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No state law only Duterte law

HONG KONG (SE): “It is now Duterte’s administration. There’s no need for papers,” a police officer in Talisay City, Cebu, was overheard saying on September 11 when asked to show a warrant after bursting into a private home and beginning a room search.

The house belongs to Isabella Abangan, the mother of human rights advocate, Orlando Abangan, who was shot in several parts of the body by an unidentified gunman and died on the road on September 17.

Abangan had founded a group in May this year to campaign for social protection and social services for people with disabilities and was the full time organiser of the group.

On the day he died, the 35-year-old had been to a meeting at Barangay Tangke, a fishing village in Sitio Isla Verde, Cebu. Two people at the meeting told the Hong Kong-based Asian Human Rights Commission they had seen two armed men on a motorbike sitting outside the house during the meeting.

They then saw them ride away. But when Abangan was leaving the house as the meeting was breaking up, the men said there were six gunmen on three motorbikes outside the house.

One of them got off his bike and when he saw Abangan he pulled his gun, looked around and then left the scene. Abangan then left to go home on his motorbike, but was shot by unidentified men along the way. His body was brought to his mother’s house around 8.00am.

On the previous day, Abangan had been to the police station and demanded the release of his nephew, who was being held on a charge of possessing a .45 calibre pistol and drugs.

On the day the nephew was arrested, six police had barged into the house in the middle of the night and one of them, Edwin Campomanes, went into the nephew’s room to search it.

The nephew was forced to go to the police station with Campomanes after he claimed he had seen a .45 pistol in the room.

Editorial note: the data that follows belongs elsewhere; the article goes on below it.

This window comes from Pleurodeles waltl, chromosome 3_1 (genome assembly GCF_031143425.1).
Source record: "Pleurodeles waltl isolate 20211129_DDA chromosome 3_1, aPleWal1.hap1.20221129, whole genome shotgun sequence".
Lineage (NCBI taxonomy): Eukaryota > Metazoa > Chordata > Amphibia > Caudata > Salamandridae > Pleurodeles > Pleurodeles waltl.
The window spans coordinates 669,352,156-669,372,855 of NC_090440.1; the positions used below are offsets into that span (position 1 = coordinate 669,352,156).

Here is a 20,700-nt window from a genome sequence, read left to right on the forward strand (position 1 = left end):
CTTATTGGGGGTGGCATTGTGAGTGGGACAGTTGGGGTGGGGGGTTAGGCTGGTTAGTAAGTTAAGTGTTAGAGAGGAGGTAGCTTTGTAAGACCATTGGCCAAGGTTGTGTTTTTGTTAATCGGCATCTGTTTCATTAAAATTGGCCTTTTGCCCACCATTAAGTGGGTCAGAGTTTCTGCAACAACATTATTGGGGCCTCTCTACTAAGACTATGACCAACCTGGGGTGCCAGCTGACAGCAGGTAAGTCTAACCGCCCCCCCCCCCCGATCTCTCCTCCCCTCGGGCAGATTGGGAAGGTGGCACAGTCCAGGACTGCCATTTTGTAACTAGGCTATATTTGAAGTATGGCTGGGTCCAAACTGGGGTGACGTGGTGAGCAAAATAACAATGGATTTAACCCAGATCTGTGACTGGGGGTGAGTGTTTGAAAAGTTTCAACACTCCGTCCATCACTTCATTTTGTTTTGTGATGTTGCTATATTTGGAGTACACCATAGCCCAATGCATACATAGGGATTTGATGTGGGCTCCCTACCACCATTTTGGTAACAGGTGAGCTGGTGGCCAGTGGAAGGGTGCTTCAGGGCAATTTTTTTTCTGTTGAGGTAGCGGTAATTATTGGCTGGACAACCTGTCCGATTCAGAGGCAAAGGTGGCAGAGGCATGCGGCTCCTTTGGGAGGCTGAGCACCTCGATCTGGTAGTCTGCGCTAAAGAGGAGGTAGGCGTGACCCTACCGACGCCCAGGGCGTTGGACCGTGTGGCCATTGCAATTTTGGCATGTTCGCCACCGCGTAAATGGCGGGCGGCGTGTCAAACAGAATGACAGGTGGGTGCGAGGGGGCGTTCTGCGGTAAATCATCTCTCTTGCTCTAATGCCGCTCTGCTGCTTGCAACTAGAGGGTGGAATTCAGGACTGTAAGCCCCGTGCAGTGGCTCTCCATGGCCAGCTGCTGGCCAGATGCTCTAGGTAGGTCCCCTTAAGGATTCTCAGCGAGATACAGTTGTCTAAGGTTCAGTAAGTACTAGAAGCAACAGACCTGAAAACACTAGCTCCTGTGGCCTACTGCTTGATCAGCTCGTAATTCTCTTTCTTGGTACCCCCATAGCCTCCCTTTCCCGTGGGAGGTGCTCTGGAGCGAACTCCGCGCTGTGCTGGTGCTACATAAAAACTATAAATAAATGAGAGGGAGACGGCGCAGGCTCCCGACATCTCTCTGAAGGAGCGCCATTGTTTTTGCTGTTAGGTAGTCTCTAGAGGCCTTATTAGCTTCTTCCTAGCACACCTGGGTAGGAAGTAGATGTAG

That was the day Isabella Abangan overheard Campomanes say that under the rule of the current president, Rodrigo Duterte, warrants are no longer necessary.

However, two days later, Isabella Abangan secured documents from the police showing two charges listed against the nephew and,  apart from one under Comprehensive Firearms and Ammunition Act, another had been added  under the Comprehensive Dangerous Drugs Act.

Abangan had later demanded his nephew’s release, because the police refused to show him the station blotter, which he interpreted as meaning that Campomanes did not have a warrant to enter the house, conduct a search or take his nephew away.

When Abangan’s body was brought back to the house, the police brought the nephew home and conducted a thorough search of his room to look for the gun that Campomanes said he had seen, but found nothing.

In a cruel quirk of fate, on the following day the bullet-riddled body of the human rights advocate, who had been a strong critic of the ongoing extrajudicial murders that have been a regular part of the scene in The Philippines for decades, lay in testimony to the evil of the crime he had spent his life fighting against.

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